Symptoms of the same disease

Even the most fanciful commentator would struggle to describe Northern Ireland as a well integrated society. Indeed the political dispensation which provides our regional government is based on community carve-up and neither of the two largest parties is prepared to weaken their grip on respective fiefdoms by pursuing an agenda of ‘sharing’. From the top down, there is an assumption that inclusive housing or education entails unpalatable compromises which cannot help but dilute the ‘cultures’ which are being integrated.

Given the fetish for a particular view of community which our politicians indulge, why then should we be surprised when newly arrived additions to Northern Ireland’s society are not integrated seamlessly or welcomed generously?

In South Belfast a particularly abhorrent attack took place last week which seems to have been racist, or at least xenophobic, in motivation. A group of aggressive, and apparently drunk, young men forced their way into a house in which four Hungarian women were resident. The mob’s goal seems to have been to drive the women out of their home.

I scarcely need iterate how loathsome and cowardly any thinking person will find such an attack. And although it is obviously difficult to discern definite connections along a timeline of thuggish incidents, there have been other instances of people from eastern Europe being attacked and intimidated out of homes in areas of South Belfast in recent weeks. It is for the police to establish details and identify those responsible, but we can say, with reasonable certainty, that a hardcore of hooligans is intent upon driving people from particular areas, on the grounds of their perceived nationality.

Physical attacks are a particularly extreme manifestation of the symptoms, but they are functions of the same disease which causes an almost gleefully unreflective reaction from certain people when they believe that a wrong has been committed which can be attributed to ‘the other’ perceived community. The attempt to suggest that the guilt for bad behaviour should be acquired by an entire section of society, based on perceptions about their religion or political belief, is sometimes quite explicit and at other times it is repeatedly implied, but it is always insidious and represents the type of thinking which rationalises racist thuggery in the first place. I don’t think it diminishes the disgust which one might feel toward the original act, to find such hypocrisy galling.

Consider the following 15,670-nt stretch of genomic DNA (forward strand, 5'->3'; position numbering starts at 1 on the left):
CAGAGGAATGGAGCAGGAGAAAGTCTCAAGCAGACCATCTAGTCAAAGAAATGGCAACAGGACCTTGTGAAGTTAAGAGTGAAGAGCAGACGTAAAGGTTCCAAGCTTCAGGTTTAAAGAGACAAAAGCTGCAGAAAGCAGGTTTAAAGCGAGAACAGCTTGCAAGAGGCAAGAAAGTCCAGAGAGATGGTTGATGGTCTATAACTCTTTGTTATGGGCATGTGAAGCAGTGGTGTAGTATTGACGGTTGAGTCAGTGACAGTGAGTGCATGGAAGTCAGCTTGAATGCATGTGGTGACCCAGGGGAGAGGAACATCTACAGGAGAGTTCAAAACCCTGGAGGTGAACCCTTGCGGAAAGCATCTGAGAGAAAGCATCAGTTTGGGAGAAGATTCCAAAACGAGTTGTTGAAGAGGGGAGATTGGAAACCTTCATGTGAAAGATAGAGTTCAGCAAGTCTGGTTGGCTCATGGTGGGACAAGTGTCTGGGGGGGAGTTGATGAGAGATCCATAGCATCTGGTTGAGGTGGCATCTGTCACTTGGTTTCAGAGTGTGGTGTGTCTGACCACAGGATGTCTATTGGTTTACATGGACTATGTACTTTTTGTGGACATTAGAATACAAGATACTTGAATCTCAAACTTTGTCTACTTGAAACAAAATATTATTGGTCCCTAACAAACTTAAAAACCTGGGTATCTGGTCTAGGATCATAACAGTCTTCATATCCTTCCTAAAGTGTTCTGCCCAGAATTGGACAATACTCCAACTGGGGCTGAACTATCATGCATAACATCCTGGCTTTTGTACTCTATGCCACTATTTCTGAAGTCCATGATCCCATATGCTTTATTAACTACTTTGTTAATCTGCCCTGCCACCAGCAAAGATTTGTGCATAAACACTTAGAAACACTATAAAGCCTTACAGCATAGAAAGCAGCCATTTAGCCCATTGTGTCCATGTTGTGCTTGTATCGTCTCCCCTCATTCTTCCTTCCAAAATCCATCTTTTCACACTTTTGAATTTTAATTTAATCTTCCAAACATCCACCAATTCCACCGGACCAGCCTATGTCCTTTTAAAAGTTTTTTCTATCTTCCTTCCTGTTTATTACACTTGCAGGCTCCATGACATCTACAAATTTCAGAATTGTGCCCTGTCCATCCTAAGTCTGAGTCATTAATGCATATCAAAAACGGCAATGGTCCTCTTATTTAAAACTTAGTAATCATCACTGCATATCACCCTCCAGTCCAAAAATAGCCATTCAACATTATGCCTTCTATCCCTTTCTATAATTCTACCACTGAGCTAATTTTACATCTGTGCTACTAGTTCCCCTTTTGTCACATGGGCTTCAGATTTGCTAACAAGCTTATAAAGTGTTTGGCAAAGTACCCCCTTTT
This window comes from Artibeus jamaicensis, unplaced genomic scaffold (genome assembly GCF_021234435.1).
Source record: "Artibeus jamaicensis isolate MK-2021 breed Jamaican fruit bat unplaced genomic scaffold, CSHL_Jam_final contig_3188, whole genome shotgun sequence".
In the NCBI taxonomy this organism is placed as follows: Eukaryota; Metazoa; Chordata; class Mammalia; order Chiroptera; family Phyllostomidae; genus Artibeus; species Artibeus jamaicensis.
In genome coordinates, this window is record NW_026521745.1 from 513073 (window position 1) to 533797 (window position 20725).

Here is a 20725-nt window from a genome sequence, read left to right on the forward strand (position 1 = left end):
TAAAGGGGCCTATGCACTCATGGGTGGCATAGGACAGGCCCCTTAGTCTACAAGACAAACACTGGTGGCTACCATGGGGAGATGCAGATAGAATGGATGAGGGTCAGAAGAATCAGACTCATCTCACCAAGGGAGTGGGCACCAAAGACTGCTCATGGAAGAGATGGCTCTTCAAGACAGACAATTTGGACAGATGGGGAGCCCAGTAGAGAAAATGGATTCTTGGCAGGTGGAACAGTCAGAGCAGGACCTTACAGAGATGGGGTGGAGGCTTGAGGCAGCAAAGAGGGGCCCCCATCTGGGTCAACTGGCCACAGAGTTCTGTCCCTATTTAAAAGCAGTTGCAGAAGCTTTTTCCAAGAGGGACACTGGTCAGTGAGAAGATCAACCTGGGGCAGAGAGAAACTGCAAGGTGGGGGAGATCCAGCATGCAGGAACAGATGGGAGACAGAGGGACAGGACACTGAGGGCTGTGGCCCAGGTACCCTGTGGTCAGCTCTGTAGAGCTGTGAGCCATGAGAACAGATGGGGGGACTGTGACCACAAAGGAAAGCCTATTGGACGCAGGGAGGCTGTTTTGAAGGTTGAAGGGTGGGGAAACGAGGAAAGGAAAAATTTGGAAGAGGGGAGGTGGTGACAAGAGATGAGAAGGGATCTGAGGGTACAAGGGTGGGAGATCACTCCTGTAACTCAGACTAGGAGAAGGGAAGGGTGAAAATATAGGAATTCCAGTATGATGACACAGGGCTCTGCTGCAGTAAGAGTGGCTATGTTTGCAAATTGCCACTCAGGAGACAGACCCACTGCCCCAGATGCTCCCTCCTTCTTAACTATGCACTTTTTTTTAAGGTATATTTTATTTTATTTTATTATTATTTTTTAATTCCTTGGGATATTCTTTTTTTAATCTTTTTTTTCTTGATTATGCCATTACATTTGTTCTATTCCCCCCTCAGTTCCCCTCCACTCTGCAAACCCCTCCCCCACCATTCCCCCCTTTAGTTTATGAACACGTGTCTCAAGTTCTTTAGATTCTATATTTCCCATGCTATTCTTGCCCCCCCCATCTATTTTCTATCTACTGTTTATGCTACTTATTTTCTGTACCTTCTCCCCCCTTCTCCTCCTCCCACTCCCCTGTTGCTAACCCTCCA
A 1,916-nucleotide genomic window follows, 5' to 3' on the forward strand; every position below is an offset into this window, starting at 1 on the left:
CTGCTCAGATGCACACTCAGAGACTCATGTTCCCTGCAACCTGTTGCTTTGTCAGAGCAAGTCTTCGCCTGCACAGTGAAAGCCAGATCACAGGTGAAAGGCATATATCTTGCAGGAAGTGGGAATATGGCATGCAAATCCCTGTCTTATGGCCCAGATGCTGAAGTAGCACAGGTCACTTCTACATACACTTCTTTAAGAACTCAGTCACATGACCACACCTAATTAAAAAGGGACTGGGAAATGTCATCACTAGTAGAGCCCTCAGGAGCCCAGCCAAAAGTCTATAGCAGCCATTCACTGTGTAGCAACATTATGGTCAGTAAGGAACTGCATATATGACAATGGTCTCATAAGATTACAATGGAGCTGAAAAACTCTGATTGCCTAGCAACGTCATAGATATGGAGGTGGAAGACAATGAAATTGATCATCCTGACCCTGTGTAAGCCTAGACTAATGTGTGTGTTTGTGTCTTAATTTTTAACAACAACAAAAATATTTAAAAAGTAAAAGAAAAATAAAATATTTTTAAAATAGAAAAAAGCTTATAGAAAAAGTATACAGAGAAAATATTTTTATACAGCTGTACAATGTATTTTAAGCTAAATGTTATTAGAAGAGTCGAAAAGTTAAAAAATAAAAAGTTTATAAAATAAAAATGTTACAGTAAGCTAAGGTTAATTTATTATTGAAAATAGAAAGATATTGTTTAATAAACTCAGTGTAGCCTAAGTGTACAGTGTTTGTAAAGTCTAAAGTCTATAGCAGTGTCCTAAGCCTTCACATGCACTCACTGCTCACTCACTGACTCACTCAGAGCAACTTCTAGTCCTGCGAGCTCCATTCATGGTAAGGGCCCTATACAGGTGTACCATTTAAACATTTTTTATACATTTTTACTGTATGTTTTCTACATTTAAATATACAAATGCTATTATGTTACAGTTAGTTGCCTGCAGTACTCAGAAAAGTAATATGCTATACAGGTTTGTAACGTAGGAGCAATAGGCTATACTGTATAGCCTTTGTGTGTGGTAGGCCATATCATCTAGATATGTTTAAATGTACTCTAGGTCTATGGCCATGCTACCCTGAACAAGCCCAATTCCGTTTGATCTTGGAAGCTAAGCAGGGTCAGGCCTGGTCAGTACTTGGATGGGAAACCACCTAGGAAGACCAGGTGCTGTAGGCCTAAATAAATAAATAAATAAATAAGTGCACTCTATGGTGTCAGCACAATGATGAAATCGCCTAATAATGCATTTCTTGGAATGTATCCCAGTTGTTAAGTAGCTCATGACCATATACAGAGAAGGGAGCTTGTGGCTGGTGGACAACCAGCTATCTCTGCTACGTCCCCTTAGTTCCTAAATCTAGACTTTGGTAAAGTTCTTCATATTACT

O'Neill said…
It's (or should be) a core tenet of any democracy worthy of its name that every individual citizen is responsible and should be held accountable for their own actions and words...the inherent dangers of alternative concept of "communal" collective responsibility are all too evident and shouldn't really need repeating.

I don't have a particular responsibility for anybody else's racist or sectarian attitudes or actions simply because of whom I may vote for at the next election.
Put more bluntly, I have no more responsibility for racists in the Village than the typical SF voter in Ballymurphy.

I (and they) do have a responsibility as member of the whole society to make sure I don't personally practise racism and sectarianism attitudes and as far as possible to effectively combat it, when I see others displaying it.

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